“Stealth Fighter”

Lanner Falcon (Falco biarmicus) at take-off. Kgalagadi Transfrontier park, Northern Cape Province, South Africa.

Canon EOS R3 with Canon RF 400mm f/2.8L IS USM lens with Canon RF 1.4x extender

ISO 800. 1/2000 sec. at f/8. Exposure set manually. Handheld


We recently undertook a trip to the Kgalagadi Transfrontier Park in late May.  I had not previously been at that time of the year – mainly wanting to view the birds, including migrants, in the summer. The weather turned out perfectly without very hot days and only slightly cooler in the mornings and evenings.  The past summer was occasioned by very good rains, so the desert landscape was largely covered in fairly lush grasses. The light was also not quite as harsh as that experienced in the height of summer.  However, the skies were cloudless which is not the best for landscape photography.  We stayed at Mata Mata and Killiekrankie – both on the Auob River side.

Unfortunately we spotted no cats, and that seemed to be generally the case for everyone.  The dry river beds had lots of antelope, with Gemsbok (Oryx) and Springbok being prolific. We also saw many Red Hartebees and Blue Wildebeest – and quite a few Steenbokkies.  There was certainly lots of food for the predators, but none of them to be seen.

However we did get some excellent sightings of raptors – often seeing Martial Eagles and Tawny Eagles. Strangely, for the first time, we did not see a single Bateleur. As usual, there were many Lanner Falcons, mostly patrolling the waterholes. The above image was captured near Dertiende Boorgat, where a falcon was having a go at a Pied Crow that had killed a small bird.

The image below was captured milliseconds before the featured image above – just as it launched off the branch.

And then in full flight.

Now onto the Tawny Eagles. There were quite a few pairs of Tawny Eagles. We were observing a pair in a nest atop of a Camelthorn tree, when one took off and gave us quite a flight display. It was one of those occasions when the sun angle and light was good and I was able to capture a lot of images.  It makes editing so difficult when you have had the shutter button pushed down for a number of seconds at 30 frames per second. The following two images were part of that sequence. This is a good example to show that you should not always use Auto white balance. The sky was variable with some hazy clouds and some clear sky. I should have dialled in a temp. setting for white balance so that the background sky was more evenly matched.

Both Images: Canon EOS R3 with Canon RF 400mm f/2.8L IS USM lens and Canon RF 1.4x extender.

ISO 800.  1/2000 sec. @ f/5.6. Exposure set manually. Handheld.

However, we saw even more Martial Eagles. There was a breeding pair in a Camelthorn tree overhanging the road quite near to the Sitzas waterhole. This provided some good images, but generally with a tangled background. One morning I did manage to get an image of the male eagle (smaller than the female) perching on a branch with a sky background.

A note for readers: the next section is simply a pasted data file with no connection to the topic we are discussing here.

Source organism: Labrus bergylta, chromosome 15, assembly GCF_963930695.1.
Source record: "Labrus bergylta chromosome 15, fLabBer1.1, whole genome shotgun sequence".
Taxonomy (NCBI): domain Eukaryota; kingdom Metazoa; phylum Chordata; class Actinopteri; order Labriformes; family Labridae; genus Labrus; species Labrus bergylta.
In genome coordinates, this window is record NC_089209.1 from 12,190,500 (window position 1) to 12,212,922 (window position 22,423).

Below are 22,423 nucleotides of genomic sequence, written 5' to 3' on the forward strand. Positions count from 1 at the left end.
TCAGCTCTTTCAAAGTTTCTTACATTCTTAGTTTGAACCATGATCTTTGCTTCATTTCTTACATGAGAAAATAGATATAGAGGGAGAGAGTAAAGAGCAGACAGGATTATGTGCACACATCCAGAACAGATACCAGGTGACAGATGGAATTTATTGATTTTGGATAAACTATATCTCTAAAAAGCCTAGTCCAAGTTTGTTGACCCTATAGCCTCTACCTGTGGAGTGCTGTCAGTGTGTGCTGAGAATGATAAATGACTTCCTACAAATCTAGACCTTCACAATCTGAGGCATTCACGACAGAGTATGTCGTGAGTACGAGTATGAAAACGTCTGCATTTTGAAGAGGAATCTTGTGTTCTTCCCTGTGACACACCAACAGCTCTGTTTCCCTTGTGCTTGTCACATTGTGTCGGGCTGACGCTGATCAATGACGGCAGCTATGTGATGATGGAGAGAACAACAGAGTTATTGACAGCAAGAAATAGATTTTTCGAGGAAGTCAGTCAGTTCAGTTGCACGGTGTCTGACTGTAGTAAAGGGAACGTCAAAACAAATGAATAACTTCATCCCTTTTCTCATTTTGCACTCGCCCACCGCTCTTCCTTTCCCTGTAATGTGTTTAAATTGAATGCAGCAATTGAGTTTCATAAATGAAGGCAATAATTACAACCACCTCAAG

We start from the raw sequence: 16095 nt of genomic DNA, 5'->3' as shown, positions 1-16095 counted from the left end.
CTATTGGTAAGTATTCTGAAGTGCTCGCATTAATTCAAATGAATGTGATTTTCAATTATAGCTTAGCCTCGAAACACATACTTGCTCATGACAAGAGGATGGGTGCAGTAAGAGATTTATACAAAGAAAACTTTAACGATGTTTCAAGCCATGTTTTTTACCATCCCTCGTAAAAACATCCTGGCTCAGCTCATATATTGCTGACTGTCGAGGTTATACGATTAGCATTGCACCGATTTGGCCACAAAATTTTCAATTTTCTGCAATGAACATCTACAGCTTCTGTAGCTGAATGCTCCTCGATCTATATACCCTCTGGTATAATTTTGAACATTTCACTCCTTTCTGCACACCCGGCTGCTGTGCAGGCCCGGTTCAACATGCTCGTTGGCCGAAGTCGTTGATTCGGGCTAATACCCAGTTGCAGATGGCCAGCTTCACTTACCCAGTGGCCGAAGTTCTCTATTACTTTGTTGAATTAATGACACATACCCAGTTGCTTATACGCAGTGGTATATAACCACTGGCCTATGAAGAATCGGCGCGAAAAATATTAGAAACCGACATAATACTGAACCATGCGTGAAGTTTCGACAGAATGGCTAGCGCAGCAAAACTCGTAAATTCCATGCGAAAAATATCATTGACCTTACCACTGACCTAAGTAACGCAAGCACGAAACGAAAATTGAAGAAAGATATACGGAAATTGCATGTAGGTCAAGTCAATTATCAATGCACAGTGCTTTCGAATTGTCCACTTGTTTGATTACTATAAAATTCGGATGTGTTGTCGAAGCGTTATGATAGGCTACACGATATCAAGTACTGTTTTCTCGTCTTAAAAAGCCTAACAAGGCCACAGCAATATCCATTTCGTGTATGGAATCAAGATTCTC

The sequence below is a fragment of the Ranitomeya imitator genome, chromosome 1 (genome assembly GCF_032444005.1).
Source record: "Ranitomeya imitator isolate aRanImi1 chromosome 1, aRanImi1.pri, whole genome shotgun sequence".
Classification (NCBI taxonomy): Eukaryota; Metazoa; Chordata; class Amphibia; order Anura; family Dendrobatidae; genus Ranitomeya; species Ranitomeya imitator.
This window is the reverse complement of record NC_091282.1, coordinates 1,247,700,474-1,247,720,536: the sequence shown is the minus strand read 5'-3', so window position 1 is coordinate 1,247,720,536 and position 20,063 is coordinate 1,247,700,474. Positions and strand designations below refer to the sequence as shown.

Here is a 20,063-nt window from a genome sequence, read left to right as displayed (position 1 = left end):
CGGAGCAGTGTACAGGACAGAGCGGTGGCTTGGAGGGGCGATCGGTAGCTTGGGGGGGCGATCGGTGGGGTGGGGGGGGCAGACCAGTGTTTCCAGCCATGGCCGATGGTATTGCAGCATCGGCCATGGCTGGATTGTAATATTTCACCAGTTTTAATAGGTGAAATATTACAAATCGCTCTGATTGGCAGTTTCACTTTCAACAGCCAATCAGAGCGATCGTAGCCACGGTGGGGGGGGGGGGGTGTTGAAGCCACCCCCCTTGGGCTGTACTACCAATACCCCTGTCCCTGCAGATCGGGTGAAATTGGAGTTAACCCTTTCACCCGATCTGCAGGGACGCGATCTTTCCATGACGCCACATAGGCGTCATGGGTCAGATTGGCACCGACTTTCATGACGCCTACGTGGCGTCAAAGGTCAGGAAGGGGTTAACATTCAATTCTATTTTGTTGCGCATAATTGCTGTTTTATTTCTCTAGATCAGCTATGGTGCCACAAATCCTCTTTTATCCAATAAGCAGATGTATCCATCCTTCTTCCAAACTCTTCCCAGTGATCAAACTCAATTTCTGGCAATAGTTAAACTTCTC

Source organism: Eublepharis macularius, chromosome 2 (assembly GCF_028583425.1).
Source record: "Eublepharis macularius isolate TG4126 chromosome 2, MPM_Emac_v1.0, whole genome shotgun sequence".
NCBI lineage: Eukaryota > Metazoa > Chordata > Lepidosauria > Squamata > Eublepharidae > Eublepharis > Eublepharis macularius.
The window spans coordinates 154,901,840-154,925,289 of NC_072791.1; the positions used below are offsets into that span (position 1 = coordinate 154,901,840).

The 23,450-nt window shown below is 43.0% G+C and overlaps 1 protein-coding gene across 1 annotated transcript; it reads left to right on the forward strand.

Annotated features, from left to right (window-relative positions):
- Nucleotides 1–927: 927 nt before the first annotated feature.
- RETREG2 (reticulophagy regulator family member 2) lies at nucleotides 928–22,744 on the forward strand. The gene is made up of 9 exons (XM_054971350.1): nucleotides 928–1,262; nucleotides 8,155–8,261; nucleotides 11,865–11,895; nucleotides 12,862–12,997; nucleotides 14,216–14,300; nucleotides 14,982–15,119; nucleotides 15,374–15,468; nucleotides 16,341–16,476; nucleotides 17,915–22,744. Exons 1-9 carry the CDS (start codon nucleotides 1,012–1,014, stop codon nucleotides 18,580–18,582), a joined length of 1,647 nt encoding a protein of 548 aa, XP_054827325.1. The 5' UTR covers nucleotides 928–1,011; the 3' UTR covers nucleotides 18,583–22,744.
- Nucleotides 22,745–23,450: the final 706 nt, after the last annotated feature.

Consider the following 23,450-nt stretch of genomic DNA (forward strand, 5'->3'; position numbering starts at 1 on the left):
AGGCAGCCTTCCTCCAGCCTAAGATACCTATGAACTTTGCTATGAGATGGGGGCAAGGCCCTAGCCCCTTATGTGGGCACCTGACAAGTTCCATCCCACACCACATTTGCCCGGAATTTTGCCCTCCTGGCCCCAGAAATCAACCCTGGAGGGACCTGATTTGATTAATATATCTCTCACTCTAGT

Mating pair of Martial Eagles. Captured at different times of the day.

There was another pair of Martial Eagles near the Dalkeith borehole which I had been observing each day. They were a bit further away from the road (about 40 metres).  One morning (it was quite windy) one of the pair was perched quite prominently on the end of a branch. 

Because of the distance to the subject, I used an R5 with a 600mm f/4L lens with 1.4x extender. This gave me an effective focal length of 840mm.

You can see the effect of the wind by the ruffled feathers around the neck and also on the back of the bird.

I was hoping for a take off, but knew that the eagle would first turn about 90° so that it could take off into the wind – pretty much in my direction










Canon EOS R5 with Canon EF 600mm f/4L IS II USM lens and a Canon EF 1.4x extender attached with an RF/EF adapter.

ISO 400. 1/1600 sec. @f/5.6. Exposure set manually.


The Eagle turned and started to stretch its wings so I quickly captured another image using the R5 and the 600mm f/4 lens with the 1.4x extender.

I then reckoned that if the eagle took off, the 600mm with the 1.4x extender would be too much and the wings would be clipped. So I quickly changed to the R3 and the 400mm f/2.8L lens . As it turned out, it was the right decision and the following two images are shortly after take off.  The second of these images is just one frame different at 30 frames per second and you can see the change in wing position in that short time – just a small downward movement of the wings.

I kept capturing images until the eagle was flying against the blue sky background. The thing that really impressed throughout this sequence was the sheer size of the wingspan of this beautiful creature. Most bird books put that at 2 to 2.5 metres!

So much for the eagles and falcons. Normally I capture a number of images of Pale Chanting Goshawks, both adult and the more colourful juveniles. This time I captured more images of Gabar Goshawks which seemed more prevalent.

Soon after arriving in the Park, I came across this hawk feeding on what looked like a newly hatched chick of some bird.


We then moved onto Killiekrankie for a few nights. This is the first time we have visited this wilderness camp and it certainly won’t be the last.  Whilst game was scarce the beautiful dune surroundings are stunning. A very peaceful and relaxing place.

Sunrise over Killiekrankie is not just a moment in time, but a profound experience that captures the essence of nature’s beauty in its purest form.

Canon EOS R5 with Canon EF 70-200mm f/2.8L IS III USM lens attached with an RF/EF adapter.

ISO 400. 1/800 sec @ f/8. Aperture priority exposure mode. EC = -2/3 EV. Tripod mounted.